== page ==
When I converse with young college alums, we often discuss the life between their parent’s home and their own. Whether the transition is from their parent’s home or from college to the workplace, our talks about handling the angst in transitioning are engaging.
Most of them were told to go to college, major in something they like, and then get the job they would love. Some of them said they fell for it hook, line, and sinker without being prepared for the seeds of discontent. Others said life is what you make it so adjust through the unexpected and learn from it:
When you love someone and want the best for them -- whether it’s a familial relationship or a friendship -- it is sometimes hard to draw the line between caring for them and carrying them.
Parenting is a challenge in itself, but savvy parents know that you can’t parent the child the same way at every age. The pre-med grad taught her father the difference between trying to influence her decisions versus controlling her. The unmotivated grad’s parents hadn’t drawn the line between teaching her to fish versus providing the fish. The businesswoman’s daughter learned that sometimes life is about the bigger picture and that getting what you want requires sacrifices.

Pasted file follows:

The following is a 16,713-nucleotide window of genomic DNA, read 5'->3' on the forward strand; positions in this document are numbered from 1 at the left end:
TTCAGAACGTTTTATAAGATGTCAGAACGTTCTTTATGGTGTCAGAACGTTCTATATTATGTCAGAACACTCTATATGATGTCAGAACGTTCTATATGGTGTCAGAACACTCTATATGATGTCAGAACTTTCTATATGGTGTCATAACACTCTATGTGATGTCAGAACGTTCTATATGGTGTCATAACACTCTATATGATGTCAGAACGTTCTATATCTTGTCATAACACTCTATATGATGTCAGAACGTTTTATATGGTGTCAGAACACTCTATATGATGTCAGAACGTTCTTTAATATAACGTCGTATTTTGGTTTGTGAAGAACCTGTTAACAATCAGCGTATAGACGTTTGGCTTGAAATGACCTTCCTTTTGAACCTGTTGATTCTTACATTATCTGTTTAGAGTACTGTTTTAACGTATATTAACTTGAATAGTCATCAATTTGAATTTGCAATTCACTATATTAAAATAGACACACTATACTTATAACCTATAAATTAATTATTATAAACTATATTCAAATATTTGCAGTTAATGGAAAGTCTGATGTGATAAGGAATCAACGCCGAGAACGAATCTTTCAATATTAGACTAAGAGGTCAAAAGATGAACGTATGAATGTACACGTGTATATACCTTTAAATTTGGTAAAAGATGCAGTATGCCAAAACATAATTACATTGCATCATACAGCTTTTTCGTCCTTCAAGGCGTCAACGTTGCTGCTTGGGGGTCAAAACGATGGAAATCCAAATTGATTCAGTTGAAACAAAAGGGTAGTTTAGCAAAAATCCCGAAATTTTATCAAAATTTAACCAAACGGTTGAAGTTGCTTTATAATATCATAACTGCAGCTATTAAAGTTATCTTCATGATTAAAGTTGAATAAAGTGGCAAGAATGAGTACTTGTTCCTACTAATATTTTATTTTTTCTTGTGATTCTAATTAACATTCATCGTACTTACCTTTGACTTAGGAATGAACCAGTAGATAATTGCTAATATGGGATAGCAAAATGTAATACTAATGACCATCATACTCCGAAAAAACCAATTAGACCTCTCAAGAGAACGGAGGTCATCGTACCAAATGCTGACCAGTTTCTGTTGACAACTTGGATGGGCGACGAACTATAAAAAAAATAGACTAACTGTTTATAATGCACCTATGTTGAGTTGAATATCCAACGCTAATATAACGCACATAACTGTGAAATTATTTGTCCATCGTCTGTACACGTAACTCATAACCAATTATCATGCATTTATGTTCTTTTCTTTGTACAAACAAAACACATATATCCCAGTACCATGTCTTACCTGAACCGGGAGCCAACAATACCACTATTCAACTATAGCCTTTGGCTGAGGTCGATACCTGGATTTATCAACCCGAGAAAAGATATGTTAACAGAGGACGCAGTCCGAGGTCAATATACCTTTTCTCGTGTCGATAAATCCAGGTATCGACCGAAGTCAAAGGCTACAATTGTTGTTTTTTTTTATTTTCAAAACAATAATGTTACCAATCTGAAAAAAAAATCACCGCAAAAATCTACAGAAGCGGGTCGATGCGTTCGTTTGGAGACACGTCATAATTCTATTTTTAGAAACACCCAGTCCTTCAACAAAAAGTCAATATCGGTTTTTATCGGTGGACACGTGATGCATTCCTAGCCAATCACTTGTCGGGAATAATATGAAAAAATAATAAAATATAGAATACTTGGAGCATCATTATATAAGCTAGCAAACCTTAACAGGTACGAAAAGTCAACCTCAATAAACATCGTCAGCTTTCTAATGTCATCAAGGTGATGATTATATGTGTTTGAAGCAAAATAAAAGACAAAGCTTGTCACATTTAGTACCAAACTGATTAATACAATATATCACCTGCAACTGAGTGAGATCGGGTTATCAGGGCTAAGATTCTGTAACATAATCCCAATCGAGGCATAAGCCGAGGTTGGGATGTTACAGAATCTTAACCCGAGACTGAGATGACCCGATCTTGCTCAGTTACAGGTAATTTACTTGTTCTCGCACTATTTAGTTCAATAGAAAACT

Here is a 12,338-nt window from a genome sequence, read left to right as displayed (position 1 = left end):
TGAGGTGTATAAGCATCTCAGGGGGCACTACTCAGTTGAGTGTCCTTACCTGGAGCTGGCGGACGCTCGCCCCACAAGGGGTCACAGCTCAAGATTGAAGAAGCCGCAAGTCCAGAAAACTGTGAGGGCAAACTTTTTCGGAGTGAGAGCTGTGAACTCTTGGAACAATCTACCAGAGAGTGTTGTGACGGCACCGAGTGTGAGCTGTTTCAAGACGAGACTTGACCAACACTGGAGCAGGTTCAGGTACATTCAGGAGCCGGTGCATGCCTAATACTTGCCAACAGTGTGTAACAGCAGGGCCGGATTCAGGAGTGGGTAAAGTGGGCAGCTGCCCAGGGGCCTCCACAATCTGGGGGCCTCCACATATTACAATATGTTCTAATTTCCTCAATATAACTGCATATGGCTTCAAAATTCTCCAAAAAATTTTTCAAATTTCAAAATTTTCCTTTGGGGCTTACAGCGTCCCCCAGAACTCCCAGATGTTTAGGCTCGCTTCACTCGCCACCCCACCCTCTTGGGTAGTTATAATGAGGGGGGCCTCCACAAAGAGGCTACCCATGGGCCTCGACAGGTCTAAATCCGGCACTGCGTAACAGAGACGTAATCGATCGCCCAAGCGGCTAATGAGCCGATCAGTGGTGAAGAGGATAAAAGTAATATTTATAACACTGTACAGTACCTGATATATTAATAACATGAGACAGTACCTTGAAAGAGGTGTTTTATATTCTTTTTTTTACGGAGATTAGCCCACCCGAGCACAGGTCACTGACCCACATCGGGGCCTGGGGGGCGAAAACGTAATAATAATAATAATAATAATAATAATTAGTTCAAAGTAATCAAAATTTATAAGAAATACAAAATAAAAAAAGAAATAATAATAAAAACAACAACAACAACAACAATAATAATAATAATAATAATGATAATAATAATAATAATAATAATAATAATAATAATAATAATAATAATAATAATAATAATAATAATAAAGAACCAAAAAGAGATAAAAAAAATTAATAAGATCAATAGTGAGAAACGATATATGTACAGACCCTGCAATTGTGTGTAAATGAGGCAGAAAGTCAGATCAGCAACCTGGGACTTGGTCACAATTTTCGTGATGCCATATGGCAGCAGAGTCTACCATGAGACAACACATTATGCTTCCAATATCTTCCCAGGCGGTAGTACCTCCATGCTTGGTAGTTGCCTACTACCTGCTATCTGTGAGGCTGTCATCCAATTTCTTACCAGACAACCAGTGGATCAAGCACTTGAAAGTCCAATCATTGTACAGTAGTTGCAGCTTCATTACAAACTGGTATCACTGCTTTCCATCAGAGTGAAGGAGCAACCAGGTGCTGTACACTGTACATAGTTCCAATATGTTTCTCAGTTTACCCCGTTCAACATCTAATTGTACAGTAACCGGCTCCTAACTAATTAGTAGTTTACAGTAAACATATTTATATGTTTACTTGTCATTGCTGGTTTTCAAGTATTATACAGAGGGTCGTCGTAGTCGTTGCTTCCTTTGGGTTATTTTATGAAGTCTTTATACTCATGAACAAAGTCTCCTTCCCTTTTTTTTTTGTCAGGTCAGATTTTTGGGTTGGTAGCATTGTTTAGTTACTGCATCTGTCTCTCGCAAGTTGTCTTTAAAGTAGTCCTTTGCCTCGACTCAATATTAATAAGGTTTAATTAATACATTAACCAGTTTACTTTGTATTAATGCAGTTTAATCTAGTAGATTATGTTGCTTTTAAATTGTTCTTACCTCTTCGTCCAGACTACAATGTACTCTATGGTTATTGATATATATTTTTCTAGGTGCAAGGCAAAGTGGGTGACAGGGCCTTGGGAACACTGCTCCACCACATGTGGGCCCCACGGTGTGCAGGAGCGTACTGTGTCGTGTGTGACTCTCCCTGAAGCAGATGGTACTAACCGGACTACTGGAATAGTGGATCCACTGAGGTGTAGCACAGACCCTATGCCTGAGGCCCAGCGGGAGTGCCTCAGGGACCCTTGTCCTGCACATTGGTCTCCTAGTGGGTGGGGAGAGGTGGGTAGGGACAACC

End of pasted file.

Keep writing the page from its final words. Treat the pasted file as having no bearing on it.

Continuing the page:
Claiming the person you want to be is a lot harder than just wishing for it to happen. You can’t have all the advantages without the responsibilities or sacrifices. Frank A. Clark said, “If you can find a path with no obstacles, it probably doesn't lead anywhere.”
In life, there are many bridges in the form of people, jobs, and unforeseen circumstances that will carry you to some good, bad, and insightful places. Claiming who you want to be is the longest bridge to cross because defining yourself, while trying to live up to others’ expectations, requires self examination, hard choices, and perseverance.
In the end, you have to live your own life, because no one else can do it for you. “Do not look where you fell but where you slipped” is an insightful African proverb to use throughout your life experiences. Whether it is acceptance, rejection, or something in-between, life’s transitions will come with some angst. Learning to face and resolve it is simply part of the journey.